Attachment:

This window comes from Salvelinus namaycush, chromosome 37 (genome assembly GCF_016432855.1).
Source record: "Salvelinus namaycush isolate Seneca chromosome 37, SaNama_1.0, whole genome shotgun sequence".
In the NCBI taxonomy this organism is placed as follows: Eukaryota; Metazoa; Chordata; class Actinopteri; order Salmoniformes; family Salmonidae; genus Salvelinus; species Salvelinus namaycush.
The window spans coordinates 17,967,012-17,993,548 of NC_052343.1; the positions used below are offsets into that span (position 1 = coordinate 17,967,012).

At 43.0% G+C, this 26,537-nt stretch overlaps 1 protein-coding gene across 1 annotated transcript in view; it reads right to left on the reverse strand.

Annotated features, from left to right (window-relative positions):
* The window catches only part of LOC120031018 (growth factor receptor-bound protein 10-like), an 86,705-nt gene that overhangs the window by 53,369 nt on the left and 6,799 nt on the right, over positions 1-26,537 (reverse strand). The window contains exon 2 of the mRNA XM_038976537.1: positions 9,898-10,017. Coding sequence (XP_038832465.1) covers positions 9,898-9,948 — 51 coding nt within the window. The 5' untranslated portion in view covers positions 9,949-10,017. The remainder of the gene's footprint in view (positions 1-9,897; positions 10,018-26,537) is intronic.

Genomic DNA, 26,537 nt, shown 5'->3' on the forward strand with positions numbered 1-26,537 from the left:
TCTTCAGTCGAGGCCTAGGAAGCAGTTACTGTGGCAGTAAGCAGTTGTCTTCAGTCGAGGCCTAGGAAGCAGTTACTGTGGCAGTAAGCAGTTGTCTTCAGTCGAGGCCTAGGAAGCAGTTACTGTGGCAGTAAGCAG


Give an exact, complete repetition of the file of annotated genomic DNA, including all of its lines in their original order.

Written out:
This window comes from Salvelinus namaycush, chromosome 37 (genome assembly GCF_016432855.1).
Source record: "Salvelinus namaycush isolate Seneca chromosome 37, SaNama_1.0, whole genome shotgun sequence".
In the NCBI taxonomy this organism is placed as follows: Eukaryota; Metazoa; Chordata; class Actinopteri; order Salmoniformes; family Salmonidae; genus Salvelinus; species Salvelinus namaycush.
The window spans coordinates 17,967,012-17,993,548 of NC_052343.1; the positions used below are offsets into that span (position 1 = coordinate 17,967,012).

At 43.0% G+C, this 26,537-nt stretch overlaps 1 protein-coding gene across 1 annotated transcript in view; it reads right to left on the reverse strand.

Annotated features, from left to right (window-relative positions):
* The window catches only part of LOC120031018 (growth factor receptor-bound protein 10-like), an 86,705-nt gene that overhangs the window by 53,369 nt on the left and 6,799 nt on the right, over positions 1-26,537 (reverse strand). The window contains exon 2 of the mRNA XM_038976537.1: positions 9,898-10,017. Coding sequence (XP_038832465.1) covers positions 9,898-9,948 — 51 coding nt within the window. The 5' untranslated portion in view covers positions 9,949-10,017. The remainder of the gene's footprint in view (positions 1-9,897; positions 10,018-26,537) is intronic.

Genomic DNA, 26,537 nt, shown 5'->3' on the forward strand with positions numbered 1-26,537 from the left:
TCTTCAGTCGAGGCCTAGGAAGCAGTTACTGTGGCAGTAAGCAGTTGTCTTCAGTCGAGGCCTAGGAAGCAGTTACTGTGGCAGTAAGCAGTTGTCTTCAGTCGAGGCCTAGGAAGCAGTTACTGTGGCAGTAAGCAG